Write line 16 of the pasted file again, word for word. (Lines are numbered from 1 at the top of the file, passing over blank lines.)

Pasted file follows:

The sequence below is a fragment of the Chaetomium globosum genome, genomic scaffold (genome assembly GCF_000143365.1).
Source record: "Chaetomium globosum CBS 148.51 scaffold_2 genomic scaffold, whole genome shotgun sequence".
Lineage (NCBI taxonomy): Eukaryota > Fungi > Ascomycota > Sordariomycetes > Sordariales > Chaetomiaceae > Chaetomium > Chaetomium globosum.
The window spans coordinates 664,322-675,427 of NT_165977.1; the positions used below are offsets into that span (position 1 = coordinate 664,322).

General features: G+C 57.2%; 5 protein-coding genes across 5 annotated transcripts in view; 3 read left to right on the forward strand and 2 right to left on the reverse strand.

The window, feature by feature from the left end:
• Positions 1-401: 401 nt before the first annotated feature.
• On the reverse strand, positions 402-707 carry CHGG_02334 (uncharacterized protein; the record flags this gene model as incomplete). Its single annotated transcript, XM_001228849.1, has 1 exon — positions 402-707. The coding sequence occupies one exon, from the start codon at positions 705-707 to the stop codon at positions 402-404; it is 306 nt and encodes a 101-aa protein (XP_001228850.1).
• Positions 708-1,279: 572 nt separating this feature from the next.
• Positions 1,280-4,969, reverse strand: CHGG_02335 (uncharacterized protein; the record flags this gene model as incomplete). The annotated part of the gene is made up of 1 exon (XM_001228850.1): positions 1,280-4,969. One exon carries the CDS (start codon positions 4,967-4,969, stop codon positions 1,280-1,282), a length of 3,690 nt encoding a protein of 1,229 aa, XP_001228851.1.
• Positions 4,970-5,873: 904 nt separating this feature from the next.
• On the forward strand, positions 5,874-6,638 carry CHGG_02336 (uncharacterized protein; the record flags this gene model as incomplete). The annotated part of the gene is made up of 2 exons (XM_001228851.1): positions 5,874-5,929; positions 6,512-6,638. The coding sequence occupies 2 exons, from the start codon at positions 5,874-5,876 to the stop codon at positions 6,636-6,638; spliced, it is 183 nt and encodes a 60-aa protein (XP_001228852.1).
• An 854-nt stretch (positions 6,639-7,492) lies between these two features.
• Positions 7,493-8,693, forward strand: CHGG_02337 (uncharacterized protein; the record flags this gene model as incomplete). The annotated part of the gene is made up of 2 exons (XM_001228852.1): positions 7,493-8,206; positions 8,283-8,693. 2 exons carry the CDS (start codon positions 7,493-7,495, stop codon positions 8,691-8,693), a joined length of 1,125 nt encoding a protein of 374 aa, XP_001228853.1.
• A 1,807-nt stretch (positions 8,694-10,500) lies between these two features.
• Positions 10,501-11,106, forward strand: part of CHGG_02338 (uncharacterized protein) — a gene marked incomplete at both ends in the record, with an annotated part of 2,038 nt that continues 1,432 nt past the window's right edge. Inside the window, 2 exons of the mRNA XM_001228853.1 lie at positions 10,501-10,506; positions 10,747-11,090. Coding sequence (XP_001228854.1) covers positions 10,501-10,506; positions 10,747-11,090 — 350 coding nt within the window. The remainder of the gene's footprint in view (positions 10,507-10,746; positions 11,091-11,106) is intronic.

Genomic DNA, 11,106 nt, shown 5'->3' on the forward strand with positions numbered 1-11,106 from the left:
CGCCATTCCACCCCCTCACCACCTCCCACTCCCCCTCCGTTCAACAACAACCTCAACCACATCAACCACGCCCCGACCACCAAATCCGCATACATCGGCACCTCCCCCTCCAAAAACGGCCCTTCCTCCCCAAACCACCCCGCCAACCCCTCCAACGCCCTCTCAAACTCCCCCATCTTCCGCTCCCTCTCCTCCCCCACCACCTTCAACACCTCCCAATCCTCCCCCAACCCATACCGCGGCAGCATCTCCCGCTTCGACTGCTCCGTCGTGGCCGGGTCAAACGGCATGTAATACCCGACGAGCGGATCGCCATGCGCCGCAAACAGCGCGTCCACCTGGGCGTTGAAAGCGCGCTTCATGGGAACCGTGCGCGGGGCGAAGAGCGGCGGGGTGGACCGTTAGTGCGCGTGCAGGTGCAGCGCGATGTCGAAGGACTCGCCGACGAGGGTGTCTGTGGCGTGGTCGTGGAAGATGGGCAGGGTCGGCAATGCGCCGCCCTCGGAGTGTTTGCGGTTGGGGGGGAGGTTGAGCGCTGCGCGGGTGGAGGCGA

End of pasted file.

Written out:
• Positions 10,501-11,106, forward strand: part of CHGG_02338 (uncharacterized protein) — a gene marked incomplete at both ends in the record, with an annotated part of 2,038 nt that continues 1,432 nt past the window's right edge. Inside the window, 2 exons of the mRNA XM_001228853.1 lie at positions 10,501-10,506; positions 10,747-11,090. Coding sequence (XP_001228854.1) covers positions 10,501-10,506; positions 10,747-11,090 — 350 coding nt within the window. The remainder of the gene's footprint in view (positions 10,507-10,746; positions 11,091-11,106) is intronic.